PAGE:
|Delivery Type||Delivery length / details|
|Seminar||40 x 1 Hour Seminars|
|Assessment Type||Assessment length / details||Proportion|
|Semester Assessment||20%: 8 written assignments, 4 of them under exam conditions (those taken under exam conditions counting twice as much as the others); 10%: listening comprehension (4 tests); 10%: oral (4 marks based on attendance, active contribution and performance in small oral groups).||40%|
|Semester Exam||The oral Examination takes the form of a 15-minute interview with one member of staff. During this interview the candidate will be asked: (a) to offer a brief presentation (maximum 5-7 minutes) in the target language on a selected topic and (b) to engage in a general conversation arising in the first instance from the presentation itself. Some weeks before the oral exam, students will be provided with four topics taken from the topics covered during the oral classes throughout the year. They will need to prepare all four of these topics as only one of them will be given to the student in the exam. The final exam topic will be provided to the candidate at the beginning of the examination. There will be no period of preparation time immediately beforehand. Candidates are reminded that they are not allowed to read from a script and are not allowed to bring any notes into the examination room; they must not deliver a previously learnt speech. The presentation should lead into (and be constructed so as to lead into) a conversation and further discussion of the topic. A more general conversation will follow.||10%|
|Semester Exam||3 Hours written examination in semester 2||50%|
|Supplementary Exam||If the module has been failed, the supplementary exam will consist of a 3-hour written examination which will count for 100%. If the student has failed the oral exam but has a passing average without the oral exam being taken into consideration, the supplementary exam will consist of an oral examination only (same format as in May/June). The mark of this supplementary oral exam will be integrated into the final mark.|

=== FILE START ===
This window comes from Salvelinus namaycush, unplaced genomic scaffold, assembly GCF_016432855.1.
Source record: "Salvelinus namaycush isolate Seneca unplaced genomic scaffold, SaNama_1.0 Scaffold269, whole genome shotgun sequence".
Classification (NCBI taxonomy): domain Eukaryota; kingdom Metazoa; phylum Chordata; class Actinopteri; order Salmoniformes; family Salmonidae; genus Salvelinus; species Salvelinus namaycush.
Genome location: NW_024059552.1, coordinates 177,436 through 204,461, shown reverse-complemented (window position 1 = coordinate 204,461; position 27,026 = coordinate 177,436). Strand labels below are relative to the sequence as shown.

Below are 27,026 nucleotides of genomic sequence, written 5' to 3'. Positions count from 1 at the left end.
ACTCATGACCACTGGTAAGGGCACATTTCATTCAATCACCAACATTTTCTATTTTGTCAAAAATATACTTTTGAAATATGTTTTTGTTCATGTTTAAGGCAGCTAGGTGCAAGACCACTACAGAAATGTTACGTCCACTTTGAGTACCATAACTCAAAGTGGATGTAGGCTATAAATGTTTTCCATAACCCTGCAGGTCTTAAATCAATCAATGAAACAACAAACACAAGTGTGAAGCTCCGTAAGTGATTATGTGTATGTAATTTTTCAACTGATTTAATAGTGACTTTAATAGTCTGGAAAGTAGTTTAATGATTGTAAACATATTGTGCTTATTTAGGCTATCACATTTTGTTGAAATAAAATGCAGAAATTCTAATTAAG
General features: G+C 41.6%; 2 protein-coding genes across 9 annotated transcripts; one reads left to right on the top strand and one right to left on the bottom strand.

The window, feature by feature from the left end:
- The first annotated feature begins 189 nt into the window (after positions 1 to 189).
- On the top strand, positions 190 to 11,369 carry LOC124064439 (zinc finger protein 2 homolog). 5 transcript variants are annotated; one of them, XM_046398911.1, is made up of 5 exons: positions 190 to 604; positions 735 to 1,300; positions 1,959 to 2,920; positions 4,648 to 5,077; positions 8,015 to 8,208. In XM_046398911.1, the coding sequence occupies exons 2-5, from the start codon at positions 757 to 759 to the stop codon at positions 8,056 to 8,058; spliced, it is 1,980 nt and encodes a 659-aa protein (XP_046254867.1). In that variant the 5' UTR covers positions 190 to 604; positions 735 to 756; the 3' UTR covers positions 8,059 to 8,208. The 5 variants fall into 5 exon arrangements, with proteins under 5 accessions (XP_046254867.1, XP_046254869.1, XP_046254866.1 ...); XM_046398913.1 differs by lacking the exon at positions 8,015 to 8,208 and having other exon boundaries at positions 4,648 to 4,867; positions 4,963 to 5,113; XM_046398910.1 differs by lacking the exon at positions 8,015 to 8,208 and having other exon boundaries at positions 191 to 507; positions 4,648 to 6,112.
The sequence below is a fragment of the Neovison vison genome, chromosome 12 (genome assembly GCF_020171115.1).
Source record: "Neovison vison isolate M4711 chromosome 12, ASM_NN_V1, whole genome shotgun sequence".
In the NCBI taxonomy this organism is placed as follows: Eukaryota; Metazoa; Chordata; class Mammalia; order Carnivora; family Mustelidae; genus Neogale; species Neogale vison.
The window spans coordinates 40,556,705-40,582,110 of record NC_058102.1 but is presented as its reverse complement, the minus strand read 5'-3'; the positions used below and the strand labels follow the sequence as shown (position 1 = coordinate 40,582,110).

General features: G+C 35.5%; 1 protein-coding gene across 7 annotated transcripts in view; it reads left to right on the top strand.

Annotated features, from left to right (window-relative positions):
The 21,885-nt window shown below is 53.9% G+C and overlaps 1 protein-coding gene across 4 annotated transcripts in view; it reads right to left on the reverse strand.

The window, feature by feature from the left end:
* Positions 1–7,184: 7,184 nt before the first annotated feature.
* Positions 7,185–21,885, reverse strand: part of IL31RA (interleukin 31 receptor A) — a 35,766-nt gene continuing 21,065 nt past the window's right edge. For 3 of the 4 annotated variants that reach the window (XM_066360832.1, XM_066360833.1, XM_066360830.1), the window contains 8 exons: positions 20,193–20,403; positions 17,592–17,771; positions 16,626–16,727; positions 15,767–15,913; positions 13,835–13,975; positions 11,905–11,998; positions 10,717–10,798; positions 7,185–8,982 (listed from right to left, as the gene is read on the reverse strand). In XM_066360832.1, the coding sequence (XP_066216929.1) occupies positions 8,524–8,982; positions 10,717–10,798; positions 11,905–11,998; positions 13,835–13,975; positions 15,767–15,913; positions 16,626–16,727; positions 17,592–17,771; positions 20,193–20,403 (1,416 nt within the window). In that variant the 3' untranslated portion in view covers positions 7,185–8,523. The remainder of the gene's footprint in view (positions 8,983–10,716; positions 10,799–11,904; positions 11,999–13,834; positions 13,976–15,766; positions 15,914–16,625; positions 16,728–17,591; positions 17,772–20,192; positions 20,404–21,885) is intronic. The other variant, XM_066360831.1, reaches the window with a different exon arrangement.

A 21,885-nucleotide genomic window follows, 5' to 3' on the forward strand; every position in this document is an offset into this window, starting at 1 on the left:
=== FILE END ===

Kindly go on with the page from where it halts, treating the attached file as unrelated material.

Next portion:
By the end of the module, if you have made satisfactory progress, you will be able to:
- demonstrate your interest in and understanding of the Italian language as a subject of study
- display proficiency in the essential framework of Italian grammar and syntax
- translate selected passages from and into Italian
- use a range of linguistic structures, particularly those in more frequent general usage
- communicate in written Italian at a standard appropriate to Level 1 beginners
- produce summaries of material written in Italian
- give your own insights into aspects of Italian society
- use a good range of Italian vocabulary
- respond with understanding to spoken Italian
- make both supervised and independent use of the facilities available in the Language Resource Centre: audio visual material, interactive computer programmes and satellite television, to practice oral and aural skills.
Language modules have, as an integral part of their structure, regular homework assignments and class tests as well as end-of-year examinations. All assessment is designed to measure your progress against learning outcomes at the appropriate level.
This module forms part of the core Level 1 programme in Italian and is the main language course in that year for students who do not have an 'A' level or equivalent in the language. It aims to introduce students to contemporary Italian, imparting all four skills (reading, writing, speaking and listening) and developing language awareness, and to bring students up to the standards which may enable them to proceed to Level 2. This intensive course adopts a multimedia approach, making extensive use of the audio visual material held in the Language Resource Centre, interactive computer programmes and satellite television.
This module is at CQFW Level 4